Why Everton’s inspired youngsters can bring the best out of Ross Barkley
The Goodison faithful although demanding, are always willing to offer leeway to their young players. It is inevitable however that many academy products simply will not make the grade. It therefore makes it all the more satisfying when blue’s fans see not one, but three young players make a significant impression upon the first team. Tom Davies, Mason Holgate and Ademola Lookman all stood tall on Sunday, carrying out each of their respective roles to levels that exceeded expectations.
Davies was the undoubted star of the day. Orchestrator of the first goal and finisher of the third, the 18-year-old was the most influential and assured player on the pitch. His goal was simply unforgettable. Picking the ball up in his own half, collecting possession after another perfectly timed interception from Holgate, Davies strode forward. He breezed past Clichy, only to be chased down by Yaya Toure and the recovering Frenchman. His reaction to the impending pressure was inspired, as he chopped the ball inside, somehow evading the bodies of the helpless City pair. A quick give and go and he was through on goal. A dinked chip over Bravo and Goodison went wild, and Davies celebrated like all fans would, throwing himself into the Lower Gwladys.
Memories were evoked of Jack Rodwell’s goal against City’s rivals United seven years ago, especially in the run and consequent celebration. Rodwell, now at Sunderland, is one of a number of former Everton youngsters who failed to establish themselves at Goodison Park. His career, a valuable reminder to all young players at the club of how a promising start needs to be consolidated with hard work and dedication. Evertonians know only too well, a few good performances from a young player does not guarantee a successful career.
A fearless performance from the youngsters, combined with their assured technical prowess was inspiring. And none should be more inspired than Ross Barkley. Now 23, Barkley finds himself at a transitional period in his career. He is neither a young player, having been a first team regular for three and a half seasons, nor is he a one of the senior pros. He is at a critical period where he could go one way or another, an observation that many have been quick to highlight this season.
Sunday’s performance was near enough faultless from Barkley and indeed from all 14 players that were involved. It is clear that the authoritative displays of Davies and Holgate brought out the best in him and his teammates. For Barkley and co. to look around in the first half and see Davies run rings around Yaya Toure and Kevin De Brunye, whilst for long periods Holgate effortlessly dominated Sergio Aguero and Raheem Sterling; it filled them with infectious confidence. And it is confidence in particular that Ross Barkley requires.
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Barkley’s best campaign for Everton perhaps came in his breakthrough season. Given a free role by Roberto Martinez in 2013/14, Barkley shone, scoring some spectacular goals of significant importance. He was thriving under a manager who believed in him. Even when he is playing well, he still needs to be informed of his worth. An example of this was seen after his infamous goal at St James Park in 2014, where he ran the full length of the pitch and rifled the ball into the top left hand corner. His first thought was to text the late Sid Benson, his close friend and the man who scouted him, asking what he thought of it. Evidence of not only his eagerness to please but also of his insecurity; his need to be valued and justified was clear.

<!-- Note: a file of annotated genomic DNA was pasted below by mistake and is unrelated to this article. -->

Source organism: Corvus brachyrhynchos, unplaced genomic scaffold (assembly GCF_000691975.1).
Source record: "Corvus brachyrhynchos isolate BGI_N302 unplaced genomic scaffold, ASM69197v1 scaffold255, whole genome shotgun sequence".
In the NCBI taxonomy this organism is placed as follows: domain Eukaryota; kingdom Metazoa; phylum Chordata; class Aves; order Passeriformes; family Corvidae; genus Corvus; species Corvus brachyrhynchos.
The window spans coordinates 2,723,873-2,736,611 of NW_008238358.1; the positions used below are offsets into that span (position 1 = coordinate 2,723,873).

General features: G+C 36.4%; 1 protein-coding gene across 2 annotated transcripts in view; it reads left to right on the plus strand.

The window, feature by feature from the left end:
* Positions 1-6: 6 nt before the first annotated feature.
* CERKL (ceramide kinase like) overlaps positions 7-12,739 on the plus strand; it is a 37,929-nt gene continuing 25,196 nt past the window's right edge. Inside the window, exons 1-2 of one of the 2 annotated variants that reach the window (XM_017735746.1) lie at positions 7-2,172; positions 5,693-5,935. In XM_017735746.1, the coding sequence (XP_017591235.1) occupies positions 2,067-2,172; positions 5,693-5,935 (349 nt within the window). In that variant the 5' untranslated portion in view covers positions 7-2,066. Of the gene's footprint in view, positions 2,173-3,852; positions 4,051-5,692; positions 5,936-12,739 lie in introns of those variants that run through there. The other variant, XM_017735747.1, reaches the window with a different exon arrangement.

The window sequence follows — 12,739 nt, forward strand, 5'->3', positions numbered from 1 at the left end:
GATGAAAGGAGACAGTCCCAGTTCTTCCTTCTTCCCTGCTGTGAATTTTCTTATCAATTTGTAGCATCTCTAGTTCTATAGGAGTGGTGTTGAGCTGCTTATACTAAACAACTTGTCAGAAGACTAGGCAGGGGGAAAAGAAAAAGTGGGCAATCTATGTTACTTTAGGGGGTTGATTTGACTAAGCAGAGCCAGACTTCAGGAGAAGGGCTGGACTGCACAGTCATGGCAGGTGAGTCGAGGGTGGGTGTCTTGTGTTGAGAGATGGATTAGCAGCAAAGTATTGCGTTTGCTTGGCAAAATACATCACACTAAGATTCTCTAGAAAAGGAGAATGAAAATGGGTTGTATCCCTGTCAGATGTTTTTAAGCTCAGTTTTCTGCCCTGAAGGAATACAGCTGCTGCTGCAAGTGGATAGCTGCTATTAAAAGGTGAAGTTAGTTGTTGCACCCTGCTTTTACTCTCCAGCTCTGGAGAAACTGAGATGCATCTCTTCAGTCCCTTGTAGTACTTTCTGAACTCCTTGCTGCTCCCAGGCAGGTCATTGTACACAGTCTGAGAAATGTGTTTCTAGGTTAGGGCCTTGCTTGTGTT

Since then his form has been up and down. One day he is at the centre of every positive move, the next he is seemingly incapable of holding onto the ball, with every touch looking laboured. This merely adds to the scrutiny and frustration from fans and the media alike.
For Barkley to thrive he must rediscover his arrogance, and against City, he displayed the swagger that we all know he possesses. He looked comfortable in midfield, dictating the play and controlling the game alongside Davies and Barry. His two assists were beautifully threaded passes for Mirallas and Davies which went largely unnoticed due to the quality of the finishes.
The youngsters ultimately showed the whole squad how it should be done. Holgate looked just as assured as his senior defensive partners, if not more so; displaying some astute decision making along with expertly timed tackles. Davies’ class and energy lifted those around him in midfield, and Lookman’s late cameo was an example to all Everton’s forwards on how to be cool and composed when finishing a rare given chance.
A near enough perfect performance, not just for events on the day, but for what it could mean for Everton’s season. With only the league to focus on, hopefully now the blues can push on and emulate their display from the weekend on a more consistent basis. If so, Ronald Koeman’s side could well become dark horses to climb the table and perhaps push on into the latter European places, as the season stretches into the business end.